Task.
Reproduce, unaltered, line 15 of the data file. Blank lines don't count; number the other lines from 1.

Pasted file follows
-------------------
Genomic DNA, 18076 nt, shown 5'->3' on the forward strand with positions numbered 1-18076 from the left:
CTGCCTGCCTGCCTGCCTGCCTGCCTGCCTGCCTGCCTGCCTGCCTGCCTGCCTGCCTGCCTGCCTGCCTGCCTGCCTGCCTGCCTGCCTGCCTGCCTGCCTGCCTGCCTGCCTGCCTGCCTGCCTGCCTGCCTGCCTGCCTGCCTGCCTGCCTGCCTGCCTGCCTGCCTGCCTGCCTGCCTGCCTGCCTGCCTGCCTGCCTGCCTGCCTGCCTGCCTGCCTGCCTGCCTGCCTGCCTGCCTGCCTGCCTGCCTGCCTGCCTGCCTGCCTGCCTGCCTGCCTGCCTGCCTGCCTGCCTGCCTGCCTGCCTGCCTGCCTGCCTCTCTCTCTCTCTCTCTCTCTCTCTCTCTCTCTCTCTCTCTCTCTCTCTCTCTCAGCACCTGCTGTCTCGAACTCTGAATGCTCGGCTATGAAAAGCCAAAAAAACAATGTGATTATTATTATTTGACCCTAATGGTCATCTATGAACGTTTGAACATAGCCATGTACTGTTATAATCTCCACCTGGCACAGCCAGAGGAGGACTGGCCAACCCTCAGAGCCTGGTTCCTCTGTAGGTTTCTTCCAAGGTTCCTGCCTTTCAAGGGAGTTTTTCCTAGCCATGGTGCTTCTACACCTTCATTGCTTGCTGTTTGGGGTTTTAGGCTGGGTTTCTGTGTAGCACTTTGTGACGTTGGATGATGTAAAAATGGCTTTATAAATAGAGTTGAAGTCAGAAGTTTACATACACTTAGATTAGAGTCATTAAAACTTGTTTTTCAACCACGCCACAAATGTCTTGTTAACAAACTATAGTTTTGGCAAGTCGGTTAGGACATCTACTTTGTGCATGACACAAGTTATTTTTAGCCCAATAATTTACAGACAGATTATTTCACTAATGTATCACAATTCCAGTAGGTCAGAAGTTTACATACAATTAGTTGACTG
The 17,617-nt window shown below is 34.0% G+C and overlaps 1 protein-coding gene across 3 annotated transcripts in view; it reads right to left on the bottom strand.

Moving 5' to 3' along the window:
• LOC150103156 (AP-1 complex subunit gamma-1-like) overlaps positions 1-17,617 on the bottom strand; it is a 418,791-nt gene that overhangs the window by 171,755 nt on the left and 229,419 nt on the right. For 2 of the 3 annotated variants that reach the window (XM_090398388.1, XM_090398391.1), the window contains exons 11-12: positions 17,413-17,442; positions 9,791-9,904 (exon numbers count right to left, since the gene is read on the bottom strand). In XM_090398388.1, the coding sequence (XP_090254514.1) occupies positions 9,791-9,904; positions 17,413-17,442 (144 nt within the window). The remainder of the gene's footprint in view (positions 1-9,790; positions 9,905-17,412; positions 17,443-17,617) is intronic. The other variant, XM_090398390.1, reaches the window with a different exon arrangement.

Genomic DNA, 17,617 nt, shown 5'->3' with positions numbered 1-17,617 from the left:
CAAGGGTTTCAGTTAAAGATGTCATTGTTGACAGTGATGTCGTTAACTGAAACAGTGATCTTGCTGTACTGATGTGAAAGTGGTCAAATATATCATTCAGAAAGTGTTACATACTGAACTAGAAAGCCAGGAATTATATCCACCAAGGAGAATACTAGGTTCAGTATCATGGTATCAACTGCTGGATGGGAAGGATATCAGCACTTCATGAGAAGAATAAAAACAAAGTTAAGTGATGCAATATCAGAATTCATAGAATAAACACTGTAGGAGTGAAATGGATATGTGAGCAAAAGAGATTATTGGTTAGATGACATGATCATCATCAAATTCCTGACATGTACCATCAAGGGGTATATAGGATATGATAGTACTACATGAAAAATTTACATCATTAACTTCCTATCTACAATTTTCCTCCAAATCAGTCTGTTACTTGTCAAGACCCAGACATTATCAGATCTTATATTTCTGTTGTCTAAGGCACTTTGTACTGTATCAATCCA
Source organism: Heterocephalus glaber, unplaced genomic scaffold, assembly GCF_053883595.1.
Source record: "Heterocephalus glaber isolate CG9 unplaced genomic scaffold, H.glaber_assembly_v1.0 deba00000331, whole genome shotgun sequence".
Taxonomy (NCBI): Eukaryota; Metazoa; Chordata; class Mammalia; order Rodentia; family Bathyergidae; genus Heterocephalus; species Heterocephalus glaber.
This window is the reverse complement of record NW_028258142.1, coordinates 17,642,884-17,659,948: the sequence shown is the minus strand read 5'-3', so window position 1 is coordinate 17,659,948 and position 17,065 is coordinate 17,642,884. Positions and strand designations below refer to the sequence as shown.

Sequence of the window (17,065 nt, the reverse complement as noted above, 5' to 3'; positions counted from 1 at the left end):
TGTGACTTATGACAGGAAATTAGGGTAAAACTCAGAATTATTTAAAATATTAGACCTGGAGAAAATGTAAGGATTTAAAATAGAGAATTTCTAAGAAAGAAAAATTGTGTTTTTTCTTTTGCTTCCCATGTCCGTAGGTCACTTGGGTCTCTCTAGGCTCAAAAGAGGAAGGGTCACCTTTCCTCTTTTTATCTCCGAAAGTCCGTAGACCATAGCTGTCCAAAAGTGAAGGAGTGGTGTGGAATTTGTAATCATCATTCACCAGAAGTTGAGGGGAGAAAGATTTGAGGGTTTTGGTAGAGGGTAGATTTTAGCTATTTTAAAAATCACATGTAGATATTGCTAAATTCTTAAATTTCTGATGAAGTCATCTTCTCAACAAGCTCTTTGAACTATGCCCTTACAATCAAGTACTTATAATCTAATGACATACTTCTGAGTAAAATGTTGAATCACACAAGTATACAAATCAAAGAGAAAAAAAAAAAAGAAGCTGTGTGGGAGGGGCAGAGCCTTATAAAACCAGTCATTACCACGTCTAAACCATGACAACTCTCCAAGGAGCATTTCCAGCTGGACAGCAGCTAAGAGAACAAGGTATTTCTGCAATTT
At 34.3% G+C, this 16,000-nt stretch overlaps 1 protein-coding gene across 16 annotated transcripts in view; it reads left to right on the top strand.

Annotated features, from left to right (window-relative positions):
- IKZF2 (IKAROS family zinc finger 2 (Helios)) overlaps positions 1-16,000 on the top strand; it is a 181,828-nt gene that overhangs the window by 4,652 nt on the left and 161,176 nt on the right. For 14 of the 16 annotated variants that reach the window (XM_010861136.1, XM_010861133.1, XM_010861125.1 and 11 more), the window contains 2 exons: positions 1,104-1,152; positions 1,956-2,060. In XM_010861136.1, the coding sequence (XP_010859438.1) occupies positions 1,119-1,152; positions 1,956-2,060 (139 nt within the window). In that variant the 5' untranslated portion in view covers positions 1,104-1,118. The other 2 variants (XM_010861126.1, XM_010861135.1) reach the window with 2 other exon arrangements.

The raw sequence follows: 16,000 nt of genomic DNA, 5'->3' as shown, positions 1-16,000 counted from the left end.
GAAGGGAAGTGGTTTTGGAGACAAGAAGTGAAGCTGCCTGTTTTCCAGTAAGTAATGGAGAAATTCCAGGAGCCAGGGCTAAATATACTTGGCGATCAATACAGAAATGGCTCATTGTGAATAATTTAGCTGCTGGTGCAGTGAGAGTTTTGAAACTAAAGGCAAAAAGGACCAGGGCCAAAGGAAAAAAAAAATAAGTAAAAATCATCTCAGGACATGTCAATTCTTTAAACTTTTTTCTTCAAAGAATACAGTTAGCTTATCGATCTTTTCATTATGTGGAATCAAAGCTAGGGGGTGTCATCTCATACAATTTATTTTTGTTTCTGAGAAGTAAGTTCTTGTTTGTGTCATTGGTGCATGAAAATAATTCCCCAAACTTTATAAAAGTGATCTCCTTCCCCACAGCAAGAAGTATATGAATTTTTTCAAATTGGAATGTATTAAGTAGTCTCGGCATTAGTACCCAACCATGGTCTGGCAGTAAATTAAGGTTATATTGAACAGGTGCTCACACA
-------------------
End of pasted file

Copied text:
Annotated features, from left to right (window-relative positions):